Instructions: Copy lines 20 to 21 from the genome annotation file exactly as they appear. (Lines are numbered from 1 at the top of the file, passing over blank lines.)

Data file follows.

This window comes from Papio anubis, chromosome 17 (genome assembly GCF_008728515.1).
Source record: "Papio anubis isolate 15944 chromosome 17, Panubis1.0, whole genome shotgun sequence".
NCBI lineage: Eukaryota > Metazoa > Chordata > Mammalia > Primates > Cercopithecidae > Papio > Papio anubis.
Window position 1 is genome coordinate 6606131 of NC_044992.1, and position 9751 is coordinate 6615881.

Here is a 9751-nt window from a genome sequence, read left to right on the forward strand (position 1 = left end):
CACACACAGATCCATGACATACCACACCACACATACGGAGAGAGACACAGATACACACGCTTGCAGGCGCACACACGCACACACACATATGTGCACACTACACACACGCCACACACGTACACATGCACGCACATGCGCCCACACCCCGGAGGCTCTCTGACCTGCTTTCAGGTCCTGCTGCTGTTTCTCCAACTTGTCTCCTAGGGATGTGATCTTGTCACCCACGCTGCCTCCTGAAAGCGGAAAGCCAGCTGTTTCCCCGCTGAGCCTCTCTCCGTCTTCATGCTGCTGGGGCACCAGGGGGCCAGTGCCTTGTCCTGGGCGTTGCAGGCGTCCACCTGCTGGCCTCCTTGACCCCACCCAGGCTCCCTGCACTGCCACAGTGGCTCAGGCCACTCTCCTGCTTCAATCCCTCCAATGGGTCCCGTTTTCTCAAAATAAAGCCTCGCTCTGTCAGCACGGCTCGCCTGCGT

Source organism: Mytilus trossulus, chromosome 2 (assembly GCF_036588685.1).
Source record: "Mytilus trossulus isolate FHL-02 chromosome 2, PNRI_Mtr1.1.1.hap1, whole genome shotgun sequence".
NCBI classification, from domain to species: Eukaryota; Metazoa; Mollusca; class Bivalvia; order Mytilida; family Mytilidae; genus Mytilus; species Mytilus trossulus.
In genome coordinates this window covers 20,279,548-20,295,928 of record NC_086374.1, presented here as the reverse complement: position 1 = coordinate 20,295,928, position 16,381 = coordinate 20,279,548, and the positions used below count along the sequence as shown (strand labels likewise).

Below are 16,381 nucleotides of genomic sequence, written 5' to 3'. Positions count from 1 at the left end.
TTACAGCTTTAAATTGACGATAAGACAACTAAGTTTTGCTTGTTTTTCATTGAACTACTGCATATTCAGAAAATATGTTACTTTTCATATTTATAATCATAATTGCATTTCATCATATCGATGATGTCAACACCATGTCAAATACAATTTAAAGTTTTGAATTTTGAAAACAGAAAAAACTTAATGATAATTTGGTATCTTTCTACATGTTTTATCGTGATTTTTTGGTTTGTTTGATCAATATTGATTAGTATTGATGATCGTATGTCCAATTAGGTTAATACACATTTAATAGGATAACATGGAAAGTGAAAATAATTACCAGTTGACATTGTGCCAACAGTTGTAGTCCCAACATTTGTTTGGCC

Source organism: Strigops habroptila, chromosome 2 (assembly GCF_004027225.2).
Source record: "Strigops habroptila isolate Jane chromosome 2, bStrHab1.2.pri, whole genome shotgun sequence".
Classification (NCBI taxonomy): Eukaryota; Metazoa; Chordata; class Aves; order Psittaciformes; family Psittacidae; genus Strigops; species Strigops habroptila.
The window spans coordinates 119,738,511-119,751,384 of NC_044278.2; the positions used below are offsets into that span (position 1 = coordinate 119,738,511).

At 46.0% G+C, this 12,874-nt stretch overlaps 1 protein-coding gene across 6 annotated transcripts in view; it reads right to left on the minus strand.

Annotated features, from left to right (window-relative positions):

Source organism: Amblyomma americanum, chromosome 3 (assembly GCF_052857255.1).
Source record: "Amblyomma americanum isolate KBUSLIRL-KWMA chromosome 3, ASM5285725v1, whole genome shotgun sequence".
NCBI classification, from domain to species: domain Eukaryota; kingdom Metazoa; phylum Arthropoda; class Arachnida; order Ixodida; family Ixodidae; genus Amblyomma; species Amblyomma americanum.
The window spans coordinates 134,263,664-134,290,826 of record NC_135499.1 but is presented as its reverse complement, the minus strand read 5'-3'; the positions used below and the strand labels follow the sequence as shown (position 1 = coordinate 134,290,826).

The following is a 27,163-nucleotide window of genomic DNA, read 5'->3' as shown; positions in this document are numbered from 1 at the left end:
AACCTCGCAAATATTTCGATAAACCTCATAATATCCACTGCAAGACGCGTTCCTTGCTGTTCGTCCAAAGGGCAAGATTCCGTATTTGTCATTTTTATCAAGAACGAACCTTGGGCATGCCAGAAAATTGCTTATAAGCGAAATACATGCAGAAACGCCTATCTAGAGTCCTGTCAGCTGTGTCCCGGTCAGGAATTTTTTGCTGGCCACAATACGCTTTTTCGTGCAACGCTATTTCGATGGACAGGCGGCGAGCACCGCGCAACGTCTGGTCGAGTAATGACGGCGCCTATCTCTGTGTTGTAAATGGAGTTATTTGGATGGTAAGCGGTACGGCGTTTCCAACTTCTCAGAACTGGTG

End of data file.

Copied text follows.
Source record: "Amblyomma americanum isolate KBUSLIRL-KWMA chromosome 3, ASM5285725v1, whole genome shotgun sequence".
NCBI classification, from domain to species: domain Eukaryota; kingdom Metazoa; phylum Arthropoda; class Arachnida; order Ixodida; family Ixodidae; genus Amblyomma; species Amblyomma americanum.